Search Images Maps Play YouTube News Gmail Drive More »
Sign in
Screen reader users: click this link for accessible mode. Accessible mode has the same essential features but works better with your reader.

Patents

  1. Advanced Patent Search
Publication numberUS7054486 B2
Publication typeGrant
Application numberUS 10/062,368
Publication dateMay 30, 2006
Filing dateJan 31, 2002
Priority dateOct 5, 2001
Fee statusPaid
Also published asUS20030068086
Publication number062368, 10062368, US 7054486 B2, US 7054486B2, US-B2-7054486, US7054486 B2, US7054486B2
InventorsStephen James Todd
Original AssigneeInternational Business Machines Corporation
Export CitationBiBTeX, EndNote, RefMan
External Links: USPTO, USPTO Assignment, Espacenet
Image processing method, system, computer program and data carrier
US 7054486 B2
Abstract
An image processing system is arranged to process an array of pixels. The array is scanned in a sequential manner, pixel by pixel, each pixel being scanned only once. The resulting scan data is processed to identify pixels which contain image information of significance, and to assign these pixels to an image segment which may contain a number of such pixels. The system provides a data output of summary information pertaining to the segment or segments identified in the image. In this way a segmentation scan is performed which is very efficient and which produces summary information without a further processing step.
Images(2)
Previous page
Next page
Claims(7)
1. A computer-implemented method for processing a plurality of pixels representing at least a portion of an image, comprising the steps of:
scanning a pixel in the plurality of pixels to determine if the pixel contains image information of significance;
in response to the pixel containing image information of significance, determining if only an immediately previously scanned single pixel (single pixel) contains image information of significance;
in response to the single pixel containing image information of significance, assigning the pixel to an existing image segment of the single pixel;
in response to the single pixel not containing image information of significance, creating a new image segment and assiging the pixel to the new image segment;
in response to the assigning or creating steps, updating inertia information for either the new image segment or the existing image segment, respectively;
(a) determining if only a single, previously scanned pixel adjacent to the pixel (adjacent pixel), that is not the single pixel, contains image information of significance;
(b) determining if the adjacent pixel assigned to an image segment that does not include the pixel;
in response to steps (a) and (b) being true, merging the new image segment or the existing image segment, respectively, that includes the pixel, with the image segment; and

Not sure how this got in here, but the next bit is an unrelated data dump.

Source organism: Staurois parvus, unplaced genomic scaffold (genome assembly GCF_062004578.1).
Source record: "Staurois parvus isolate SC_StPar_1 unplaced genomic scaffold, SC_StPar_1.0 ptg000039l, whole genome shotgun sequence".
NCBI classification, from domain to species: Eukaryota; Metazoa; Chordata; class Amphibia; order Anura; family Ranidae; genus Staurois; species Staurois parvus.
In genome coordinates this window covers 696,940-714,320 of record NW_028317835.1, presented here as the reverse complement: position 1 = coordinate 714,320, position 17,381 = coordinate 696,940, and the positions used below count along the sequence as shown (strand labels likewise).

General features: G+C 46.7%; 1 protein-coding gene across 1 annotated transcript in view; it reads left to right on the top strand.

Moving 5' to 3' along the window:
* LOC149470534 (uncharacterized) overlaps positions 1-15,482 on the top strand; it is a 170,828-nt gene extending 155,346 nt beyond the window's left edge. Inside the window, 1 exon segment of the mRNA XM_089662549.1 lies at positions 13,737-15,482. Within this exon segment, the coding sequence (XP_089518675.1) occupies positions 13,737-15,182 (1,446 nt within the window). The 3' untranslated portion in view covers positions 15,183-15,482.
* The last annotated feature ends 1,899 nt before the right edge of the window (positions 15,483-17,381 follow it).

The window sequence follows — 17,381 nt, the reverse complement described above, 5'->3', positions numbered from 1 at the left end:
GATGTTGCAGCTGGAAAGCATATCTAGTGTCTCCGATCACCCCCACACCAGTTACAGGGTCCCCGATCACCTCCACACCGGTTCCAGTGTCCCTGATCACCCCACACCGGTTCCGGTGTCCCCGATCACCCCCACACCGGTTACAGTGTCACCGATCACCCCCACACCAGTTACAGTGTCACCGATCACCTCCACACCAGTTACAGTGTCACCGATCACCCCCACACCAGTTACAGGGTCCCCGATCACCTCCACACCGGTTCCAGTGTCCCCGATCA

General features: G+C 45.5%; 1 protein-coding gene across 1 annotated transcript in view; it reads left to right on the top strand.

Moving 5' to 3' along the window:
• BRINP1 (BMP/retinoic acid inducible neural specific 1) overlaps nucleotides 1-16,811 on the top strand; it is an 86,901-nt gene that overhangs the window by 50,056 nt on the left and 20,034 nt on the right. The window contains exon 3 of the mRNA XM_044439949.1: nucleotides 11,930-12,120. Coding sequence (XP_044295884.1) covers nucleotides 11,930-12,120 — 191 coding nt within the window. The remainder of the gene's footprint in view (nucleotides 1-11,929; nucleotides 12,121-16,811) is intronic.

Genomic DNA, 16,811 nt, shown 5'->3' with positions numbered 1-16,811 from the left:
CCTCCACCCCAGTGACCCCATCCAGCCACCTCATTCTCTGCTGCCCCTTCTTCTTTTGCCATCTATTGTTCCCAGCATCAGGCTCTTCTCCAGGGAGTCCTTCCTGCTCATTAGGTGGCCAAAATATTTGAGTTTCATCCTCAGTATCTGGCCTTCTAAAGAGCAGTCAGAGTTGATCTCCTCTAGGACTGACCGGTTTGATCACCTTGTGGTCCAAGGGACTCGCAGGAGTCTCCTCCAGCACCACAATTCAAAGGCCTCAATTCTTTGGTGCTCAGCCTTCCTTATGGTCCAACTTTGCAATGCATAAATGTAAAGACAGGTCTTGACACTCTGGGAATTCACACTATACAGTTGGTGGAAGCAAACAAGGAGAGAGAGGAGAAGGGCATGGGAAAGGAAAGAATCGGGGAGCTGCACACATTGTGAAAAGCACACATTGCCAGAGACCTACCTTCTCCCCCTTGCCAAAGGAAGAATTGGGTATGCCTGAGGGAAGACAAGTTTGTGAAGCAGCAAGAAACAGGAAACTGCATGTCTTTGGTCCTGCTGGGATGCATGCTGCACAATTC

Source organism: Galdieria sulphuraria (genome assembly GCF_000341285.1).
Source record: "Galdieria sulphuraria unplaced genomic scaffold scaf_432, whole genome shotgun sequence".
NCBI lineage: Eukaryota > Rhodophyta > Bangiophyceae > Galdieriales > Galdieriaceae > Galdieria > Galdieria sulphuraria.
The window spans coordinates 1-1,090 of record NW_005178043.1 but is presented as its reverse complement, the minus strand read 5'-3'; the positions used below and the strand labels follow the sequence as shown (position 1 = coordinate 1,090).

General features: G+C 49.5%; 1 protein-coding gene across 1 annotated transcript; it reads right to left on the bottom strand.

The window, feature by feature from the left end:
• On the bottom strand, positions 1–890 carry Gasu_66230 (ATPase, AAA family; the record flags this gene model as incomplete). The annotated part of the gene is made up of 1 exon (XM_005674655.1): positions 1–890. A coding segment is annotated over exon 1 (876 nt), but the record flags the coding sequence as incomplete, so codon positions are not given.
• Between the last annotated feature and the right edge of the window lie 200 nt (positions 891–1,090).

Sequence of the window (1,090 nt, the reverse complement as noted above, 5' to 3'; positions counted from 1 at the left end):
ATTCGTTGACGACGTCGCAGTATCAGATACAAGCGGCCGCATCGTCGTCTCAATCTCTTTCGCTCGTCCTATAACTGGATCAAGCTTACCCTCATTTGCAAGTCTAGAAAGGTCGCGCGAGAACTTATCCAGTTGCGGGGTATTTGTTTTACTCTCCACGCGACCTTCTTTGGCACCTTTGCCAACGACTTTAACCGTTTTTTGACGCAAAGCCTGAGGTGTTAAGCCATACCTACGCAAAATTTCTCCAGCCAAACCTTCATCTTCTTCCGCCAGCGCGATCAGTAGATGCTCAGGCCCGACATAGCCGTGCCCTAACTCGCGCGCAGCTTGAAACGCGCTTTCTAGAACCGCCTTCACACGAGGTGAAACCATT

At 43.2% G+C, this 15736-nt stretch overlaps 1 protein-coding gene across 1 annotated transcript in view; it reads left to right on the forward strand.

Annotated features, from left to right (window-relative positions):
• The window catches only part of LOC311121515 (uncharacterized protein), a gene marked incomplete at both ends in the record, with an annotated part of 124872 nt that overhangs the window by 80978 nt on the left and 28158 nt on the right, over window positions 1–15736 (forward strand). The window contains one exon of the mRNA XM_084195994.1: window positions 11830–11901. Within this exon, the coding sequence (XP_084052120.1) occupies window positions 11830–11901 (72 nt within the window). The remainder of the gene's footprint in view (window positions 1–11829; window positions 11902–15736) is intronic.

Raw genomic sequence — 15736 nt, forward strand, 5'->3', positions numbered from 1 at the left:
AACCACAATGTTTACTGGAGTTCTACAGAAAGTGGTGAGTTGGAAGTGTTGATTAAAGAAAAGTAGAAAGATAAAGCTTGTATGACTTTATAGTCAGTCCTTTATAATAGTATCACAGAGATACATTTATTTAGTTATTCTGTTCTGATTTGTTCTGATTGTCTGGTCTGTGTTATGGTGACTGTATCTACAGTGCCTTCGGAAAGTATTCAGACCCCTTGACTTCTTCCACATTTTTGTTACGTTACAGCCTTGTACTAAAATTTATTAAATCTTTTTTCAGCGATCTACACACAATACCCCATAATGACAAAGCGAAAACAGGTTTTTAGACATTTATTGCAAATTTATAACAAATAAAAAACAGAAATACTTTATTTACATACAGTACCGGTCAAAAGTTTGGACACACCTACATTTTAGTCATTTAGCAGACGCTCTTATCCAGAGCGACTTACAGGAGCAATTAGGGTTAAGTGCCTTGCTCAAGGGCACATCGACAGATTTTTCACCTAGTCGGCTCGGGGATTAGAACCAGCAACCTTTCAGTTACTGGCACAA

repeating all previous steps for a next sequential pixel of the plurality of pixels.
2. The method of claim 1, wherein the immediately previously scanned single pixel is immediately to the left of the pixel and the adjacent pixel is immediately above the pixel.
3. The method of claim 1, wherein the merging step comprises summing the inertia information of either the new image segment or the existing image segment, respectively, with inertia information of the image segment, thereby merging the new image segment or existing image segment into the image segment.
4. An image processing system for processing a plurality of pixels representing at least a portion of an image, comprising:
scanning means for scanning a pixel in the plurality of pixels to determine if the pixel contains image information of significance;
in response to the pixel containing image information of signicance, processing means for determining if only an immediately previously scannned single pixel contains image information of significance;
in response to the single pixel containing image information of significance, the processing means for assigning the pixel to an existing image segment of the single pixel;
in response to the single pixel not containing image information of significance, the processing means for creating a new image segment and assigning the pixel to the new image segment;
in response to the assigning or creating steps, the processing means for updating inertia information for either the new image segment or the existing image segment, respectively;
(a) the processing means for determining if only a single, previously scanned pixel adjacent to the pixel (adjacent pixel), that is not the single pixel, contains image information of significance;